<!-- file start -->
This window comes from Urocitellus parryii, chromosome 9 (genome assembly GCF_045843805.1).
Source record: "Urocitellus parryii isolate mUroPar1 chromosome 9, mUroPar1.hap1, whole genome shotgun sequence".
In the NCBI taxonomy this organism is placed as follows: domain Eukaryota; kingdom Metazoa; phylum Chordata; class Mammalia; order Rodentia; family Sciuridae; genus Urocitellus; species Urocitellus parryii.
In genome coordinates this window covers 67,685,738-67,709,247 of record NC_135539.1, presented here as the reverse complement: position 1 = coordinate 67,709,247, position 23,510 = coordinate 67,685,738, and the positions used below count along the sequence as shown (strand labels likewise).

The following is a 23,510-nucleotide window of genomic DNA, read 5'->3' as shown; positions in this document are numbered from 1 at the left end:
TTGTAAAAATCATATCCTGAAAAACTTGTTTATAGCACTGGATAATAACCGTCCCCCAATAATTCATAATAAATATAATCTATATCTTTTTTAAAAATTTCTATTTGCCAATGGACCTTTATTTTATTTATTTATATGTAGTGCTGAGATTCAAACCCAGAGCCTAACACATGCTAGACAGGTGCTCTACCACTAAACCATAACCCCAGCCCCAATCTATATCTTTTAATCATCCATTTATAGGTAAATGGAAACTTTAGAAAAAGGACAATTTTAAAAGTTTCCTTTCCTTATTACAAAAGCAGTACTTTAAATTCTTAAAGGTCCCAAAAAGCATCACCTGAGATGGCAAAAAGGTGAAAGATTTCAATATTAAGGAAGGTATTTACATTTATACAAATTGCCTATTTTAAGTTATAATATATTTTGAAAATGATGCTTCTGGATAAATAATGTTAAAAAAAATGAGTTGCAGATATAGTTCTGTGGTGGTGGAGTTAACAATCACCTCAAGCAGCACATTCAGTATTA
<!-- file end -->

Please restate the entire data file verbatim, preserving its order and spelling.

This window comes from Urocitellus parryii, chromosome 9 (genome assembly GCF_045843805.1).
Source record: "Urocitellus parryii isolate mUroPar1 chromosome 9, mUroPar1.hap1, whole genome shotgun sequence".
In the NCBI taxonomy this organism is placed as follows: domain Eukaryota; kingdom Metazoa; phylum Chordata; class Mammalia; order Rodentia; family Sciuridae; genus Urocitellus; species Urocitellus parryii.
In genome coordinates this window covers 67,685,738-67,709,247 of record NC_135539.1, presented here as the reverse complement: position 1 = coordinate 67,709,247, position 23,510 = coordinate 67,685,738, and the positions used below count along the sequence as shown (strand labels likewise).

The following is a 23,510-nucleotide window of genomic DNA, read 5'->3' as shown; positions in this document are numbered from 1 at the left end:
TTGTAAAAATCATATCCTGAAAAACTTGTTTATAGCACTGGATAATAACCGTCCCCCAATAATTCATAATAAATATAATCTATATCTTTTTTAAAAATTTCTATTTGCCAATGGACCTTTATTTTATTTATTTATATGTAGTGCTGAGATTCAAACCCAGAGCCTAACACATGCTAGACAGGTGCTCTACCACTAAACCATAACCCCAGCCCCAATCTATATCTTTTAATCATCCATTTATAGGTAAATGGAAACTTTAGAAAAAGGACAATTTTAAAAGTTTCCTTTCCTTATTACAAAAGCAGTACTTTAAATTCTTAAAGGTCCCAAAAAGCATCACCTGAGATGGCAAAAAGGTGAAAGATTTCAATATTAAGGAAGGTATTTACATTTATACAAATTGCCTATTTTAAGTTATAATATATTTTGAAAATGATGCTTCTGGATAAATAATGTTAAAAAAAATGAGTTGCAGATATAGTTCTGTGGTGGTGGAGTTAACAATCACCTCAAGCAGCACATTCAGTATTA